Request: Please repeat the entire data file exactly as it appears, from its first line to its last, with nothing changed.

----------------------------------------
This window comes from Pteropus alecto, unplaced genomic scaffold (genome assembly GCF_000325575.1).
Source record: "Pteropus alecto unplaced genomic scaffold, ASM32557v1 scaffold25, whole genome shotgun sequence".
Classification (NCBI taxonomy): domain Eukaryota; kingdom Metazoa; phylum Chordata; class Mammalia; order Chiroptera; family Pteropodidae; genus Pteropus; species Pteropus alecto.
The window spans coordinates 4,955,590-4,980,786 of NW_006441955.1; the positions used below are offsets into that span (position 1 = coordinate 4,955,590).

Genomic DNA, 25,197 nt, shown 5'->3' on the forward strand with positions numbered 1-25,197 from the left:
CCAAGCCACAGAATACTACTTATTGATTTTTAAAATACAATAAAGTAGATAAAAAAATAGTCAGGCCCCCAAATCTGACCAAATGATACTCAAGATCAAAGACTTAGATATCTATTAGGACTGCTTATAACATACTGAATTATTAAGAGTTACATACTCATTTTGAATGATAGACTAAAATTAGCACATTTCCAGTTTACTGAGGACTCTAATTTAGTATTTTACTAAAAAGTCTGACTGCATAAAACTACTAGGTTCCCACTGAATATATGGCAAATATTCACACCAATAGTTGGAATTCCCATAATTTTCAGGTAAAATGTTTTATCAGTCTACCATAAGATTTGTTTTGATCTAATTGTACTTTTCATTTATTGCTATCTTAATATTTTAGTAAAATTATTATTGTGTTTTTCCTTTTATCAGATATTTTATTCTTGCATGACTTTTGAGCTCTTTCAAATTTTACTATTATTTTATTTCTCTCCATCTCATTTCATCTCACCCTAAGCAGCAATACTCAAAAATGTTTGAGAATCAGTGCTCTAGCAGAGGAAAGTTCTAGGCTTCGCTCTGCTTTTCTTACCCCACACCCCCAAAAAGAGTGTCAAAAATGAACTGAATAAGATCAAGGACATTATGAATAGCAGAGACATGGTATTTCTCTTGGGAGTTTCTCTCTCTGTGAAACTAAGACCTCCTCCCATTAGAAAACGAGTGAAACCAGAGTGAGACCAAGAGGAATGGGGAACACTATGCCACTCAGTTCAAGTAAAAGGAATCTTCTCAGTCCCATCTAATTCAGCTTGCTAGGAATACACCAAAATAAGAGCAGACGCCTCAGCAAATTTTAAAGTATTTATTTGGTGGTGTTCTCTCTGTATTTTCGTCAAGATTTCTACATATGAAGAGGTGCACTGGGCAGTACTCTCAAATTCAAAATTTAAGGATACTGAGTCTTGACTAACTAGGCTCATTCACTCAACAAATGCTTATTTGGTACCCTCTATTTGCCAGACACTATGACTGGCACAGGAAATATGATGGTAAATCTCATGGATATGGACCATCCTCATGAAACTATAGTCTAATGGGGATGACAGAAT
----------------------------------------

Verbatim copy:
This window comes from Pteropus alecto, unplaced genomic scaffold (genome assembly GCF_000325575.1).
Source record: "Pteropus alecto unplaced genomic scaffold, ASM32557v1 scaffold25, whole genome shotgun sequence".
Classification (NCBI taxonomy): domain Eukaryota; kingdom Metazoa; phylum Chordata; class Mammalia; order Chiroptera; family Pteropodidae; genus Pteropus; species Pteropus alecto.
The window spans coordinates 4,955,590-4,980,786 of NW_006441955.1; the positions used below are offsets into that span (position 1 = coordinate 4,955,590).

Genomic DNA, 25,197 nt, shown 5'->3' on the forward strand with positions numbered 1-25,197 from the left:
CCAAGCCACAGAATACTACTTATTGATTTTTAAAATACAATAAAGTAGATAAAAAAATAGTCAGGCCCCCAAATCTGACCAAATGATACTCAAGATCAAAGACTTAGATATCTATTAGGACTGCTTATAACATACTGAATTATTAAGAGTTACATACTCATTTTGAATGATAGACTAAAATTAGCACATTTCCAGTTTACTGAGGACTCTAATTTAGTATTTTACTAAAAAGTCTGACTGCATAAAACTACTAGGTTCCCACTGAATATATGGCAAATATTCACACCAATAGTTGGAATTCCCATAATTTTCAGGTAAAATGTTTTATCAGTCTACCATAAGATTTGTTTTGATCTAATTGTACTTTTCATTTATTGCTATCTTAATATTTTAGTAAAATTATTATTGTGTTTTTCCTTTTATCAGATATTTTATTCTTGCATGACTTTTGAGCTCTTTCAAATTTTACTATTATTTTATTTCTCTCCATCTCATTTCATCTCACCCTAAGCAGCAATACTCAAAAATGTTTGAGAATCAGTGCTCTAGCAGAGGAAAGTTCTAGGCTTCGCTCTGCTTTTCTTACCCCACACCCCCAAAAAGAGTGTCAAAAATGAACTGAATAAGATCAAGGACATTATGAATAGCAGAGACATGGTATTTCTCTTGGGAGTTTCTCTCTCTGTGAAACTAAGACCTCCTCCCATTAGAAAACGAGTGAAACCAGAGTGAGACCAAGAGGAATGGGGAACACTATGCCACTCAGTTCAAGTAAAAGGAATCTTCTCAGTCCCATCTAATTCAGCTTGCTAGGAATACACCAAAATAAGAGCAGACGCCTCAGCAAATTTTAAAGTATTTATTTGGTGGTGTTCTCTCTGTATTTTCGTCAAGATTTCTACATATGAAGAGGTGCACTGGGCAGTACTCTCAAATTCAAAATTTAAGGATACTGAGTCTTGACTAACTAGGCTCATTCACTCAACAAATGCTTATTTGGTACCCTCTATTTGCCAGACACTATGACTGGCACAGGAAATATGATGGTAAATCTCATGGATATGGACCATCCTCATGAAACTATAGTCTAATGGGGATGACAGAAT